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A Hairy Consideration

By Dr Katrina Warren on September 28, 2012 in Other

Photo: Dave Tabain

As dogs move out of the backyard and into the house (and even into our beds), hair shedding and cleanliness become increasingly important. A study of pet owners that live in medium to high-density housing showed hair shedding was the number one problem for people who own a dog or cat in smaller spaces.

Cat owners had more of a problem with hair shedding than dog owners. When our dogs and cats lived primarily outdoors they could shed hair like crazy and it rarely mattered, but these days, with pets spending more time indoors, and particularly those living in the city and/or apartments, it clearly has the potential to be a major concern.

It’s no coincidence that many of the dog breeds considered suitable for small spaces are non- or low-shedding. Some dog breeds are said to have no shedding at all, but be aware that these dogs all need regular grooming and/or clipping to maintain their long, fine coats. Bedlington Terriers, Bichon Frise, Lhasa Apso, Maltese, Poodles, Schnauzers, Shih Tzus and Yorkshire Terriers are all considered non-shedding, while low-shedding dog breeds include Australian Silky Terriers, Australian Terriers, Basenji, Cairn Terriers, Chinese Crested Dogs, Scottish Terriers and West Highland White Terriers. Chihuahuas, Whippets, Greyhounds and Italian Greyhounds all shed hair but their fine coats mean less hair and little grooming. Some of the designer ‘Oodle’ crossbreeds are non- or low-shedding, but not all. If you want a non- or low-shedding crossbreed you should discuss this with the breeder.

Devon and Cornish Rex cats have very sparse coats and as a consequence shed far less hair than other cat breeds. The coat length of cat breeds can range from short through to long, and they will typically shed hair and require grooming relative to their coat length – the longer the coat, the more regularly grooming will be required.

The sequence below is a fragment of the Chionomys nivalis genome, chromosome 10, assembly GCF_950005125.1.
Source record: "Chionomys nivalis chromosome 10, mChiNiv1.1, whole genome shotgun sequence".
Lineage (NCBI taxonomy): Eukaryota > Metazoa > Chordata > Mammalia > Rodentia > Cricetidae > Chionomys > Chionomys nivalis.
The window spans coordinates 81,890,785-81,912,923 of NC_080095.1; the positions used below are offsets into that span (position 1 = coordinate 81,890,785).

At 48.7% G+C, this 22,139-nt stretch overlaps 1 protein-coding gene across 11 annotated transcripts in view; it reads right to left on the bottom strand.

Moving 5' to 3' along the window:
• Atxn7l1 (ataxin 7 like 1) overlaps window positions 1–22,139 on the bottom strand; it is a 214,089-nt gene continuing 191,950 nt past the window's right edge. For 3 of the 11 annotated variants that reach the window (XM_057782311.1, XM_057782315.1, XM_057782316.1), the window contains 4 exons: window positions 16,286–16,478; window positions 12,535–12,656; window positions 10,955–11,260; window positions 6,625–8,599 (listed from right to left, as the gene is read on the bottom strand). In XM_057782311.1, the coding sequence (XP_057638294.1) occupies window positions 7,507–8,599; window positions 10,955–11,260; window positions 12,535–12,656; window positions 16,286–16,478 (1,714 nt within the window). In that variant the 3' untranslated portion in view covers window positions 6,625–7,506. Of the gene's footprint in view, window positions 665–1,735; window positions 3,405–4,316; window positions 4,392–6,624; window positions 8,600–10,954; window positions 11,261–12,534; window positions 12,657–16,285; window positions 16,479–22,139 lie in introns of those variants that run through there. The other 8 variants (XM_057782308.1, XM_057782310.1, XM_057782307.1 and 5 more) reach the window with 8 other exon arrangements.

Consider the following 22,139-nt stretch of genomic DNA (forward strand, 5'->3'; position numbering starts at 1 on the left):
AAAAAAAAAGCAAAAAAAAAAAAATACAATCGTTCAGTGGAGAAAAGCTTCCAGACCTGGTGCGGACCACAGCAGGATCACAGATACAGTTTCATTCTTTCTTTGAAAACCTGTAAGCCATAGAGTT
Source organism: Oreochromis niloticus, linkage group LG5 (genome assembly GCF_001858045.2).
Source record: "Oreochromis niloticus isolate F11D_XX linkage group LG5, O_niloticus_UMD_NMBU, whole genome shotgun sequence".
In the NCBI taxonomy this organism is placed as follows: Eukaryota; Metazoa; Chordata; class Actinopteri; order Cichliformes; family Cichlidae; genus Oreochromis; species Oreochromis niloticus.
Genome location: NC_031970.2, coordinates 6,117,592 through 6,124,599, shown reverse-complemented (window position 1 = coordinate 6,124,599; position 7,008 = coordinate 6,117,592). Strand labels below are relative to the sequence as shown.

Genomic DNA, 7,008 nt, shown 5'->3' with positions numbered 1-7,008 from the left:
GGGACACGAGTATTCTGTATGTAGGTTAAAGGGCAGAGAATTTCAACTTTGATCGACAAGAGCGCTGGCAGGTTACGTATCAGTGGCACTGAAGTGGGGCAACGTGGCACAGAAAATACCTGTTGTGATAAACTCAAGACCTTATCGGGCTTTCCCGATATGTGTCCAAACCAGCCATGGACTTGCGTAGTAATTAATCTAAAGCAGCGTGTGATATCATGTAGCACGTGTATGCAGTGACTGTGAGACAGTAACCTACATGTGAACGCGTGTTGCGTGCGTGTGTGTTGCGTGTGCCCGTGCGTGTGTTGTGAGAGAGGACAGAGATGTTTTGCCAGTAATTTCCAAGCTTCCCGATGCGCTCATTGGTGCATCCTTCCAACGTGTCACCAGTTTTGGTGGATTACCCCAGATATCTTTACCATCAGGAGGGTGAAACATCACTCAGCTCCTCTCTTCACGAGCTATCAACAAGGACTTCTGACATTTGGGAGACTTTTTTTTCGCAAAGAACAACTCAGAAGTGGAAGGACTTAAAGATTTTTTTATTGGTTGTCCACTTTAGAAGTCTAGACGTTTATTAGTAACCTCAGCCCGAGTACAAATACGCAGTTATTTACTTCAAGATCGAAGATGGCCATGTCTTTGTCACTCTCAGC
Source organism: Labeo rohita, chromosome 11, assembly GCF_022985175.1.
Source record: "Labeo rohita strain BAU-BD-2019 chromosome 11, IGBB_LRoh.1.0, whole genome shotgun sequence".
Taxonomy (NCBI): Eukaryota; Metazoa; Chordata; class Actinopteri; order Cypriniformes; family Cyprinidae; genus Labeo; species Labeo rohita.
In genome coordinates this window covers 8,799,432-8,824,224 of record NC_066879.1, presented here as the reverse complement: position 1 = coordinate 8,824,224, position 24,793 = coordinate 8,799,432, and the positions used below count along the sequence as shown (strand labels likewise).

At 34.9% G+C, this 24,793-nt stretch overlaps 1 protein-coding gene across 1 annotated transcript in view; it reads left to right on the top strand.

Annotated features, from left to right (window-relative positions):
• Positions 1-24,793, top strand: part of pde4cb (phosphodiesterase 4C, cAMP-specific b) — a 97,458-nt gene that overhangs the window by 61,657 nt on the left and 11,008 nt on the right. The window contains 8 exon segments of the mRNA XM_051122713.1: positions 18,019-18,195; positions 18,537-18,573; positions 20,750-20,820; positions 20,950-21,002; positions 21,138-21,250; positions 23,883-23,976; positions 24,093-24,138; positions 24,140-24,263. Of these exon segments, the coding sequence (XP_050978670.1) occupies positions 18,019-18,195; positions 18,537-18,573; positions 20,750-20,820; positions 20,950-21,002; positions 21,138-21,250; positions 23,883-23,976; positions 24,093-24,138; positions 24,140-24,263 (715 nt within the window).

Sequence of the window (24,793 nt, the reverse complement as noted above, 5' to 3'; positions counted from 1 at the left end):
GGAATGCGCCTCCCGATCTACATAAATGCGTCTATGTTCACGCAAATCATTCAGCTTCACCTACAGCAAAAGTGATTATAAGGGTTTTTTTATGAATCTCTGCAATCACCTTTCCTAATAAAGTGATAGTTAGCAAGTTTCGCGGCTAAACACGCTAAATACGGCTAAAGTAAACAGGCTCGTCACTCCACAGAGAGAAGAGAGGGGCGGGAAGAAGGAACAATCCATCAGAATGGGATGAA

Tips to Manage Hair Shedding

• All dogs and cats shed hair – some more than others. Selecting a short-haired breed may reduce the overall volume of shedding.

• Brush and comb pets regularly to remove loose fur that will otherwise be shed. The more hair in the brush, the less on your clothes.

• Have long-haired pets professionally groomed regularly to keep their coats trim.

• Some breeds, such as Huskies and Border Collies, have a thick undercoat that they shed in the warmer months. Brushing with an ordinary dog brush will not remove the undercoat. You need to purchase an undercoat rake – these reach the undercoat without touching the outer coat.

• Vacuum regularly to remove hair from your living space.

• Use a sticky lint roller to remove fur from clothing and inside your car. I rarely leave home without using one!

• Keep pets off furniture.

• Use washable covers or throw rugs to prevent fur accumulation on your favourite furniture.

• Wash pet bedding and towels separately and regularly.

• Restrict pets to areas in your property with hard-surface flooring such as tiles and floorboards for ease of cleaning.

• Your pet should receive regular veterinary attention. Animals suffering from flea infestation and other skin disease may shed more and are more likely to experience secondary problems such as dandruff.

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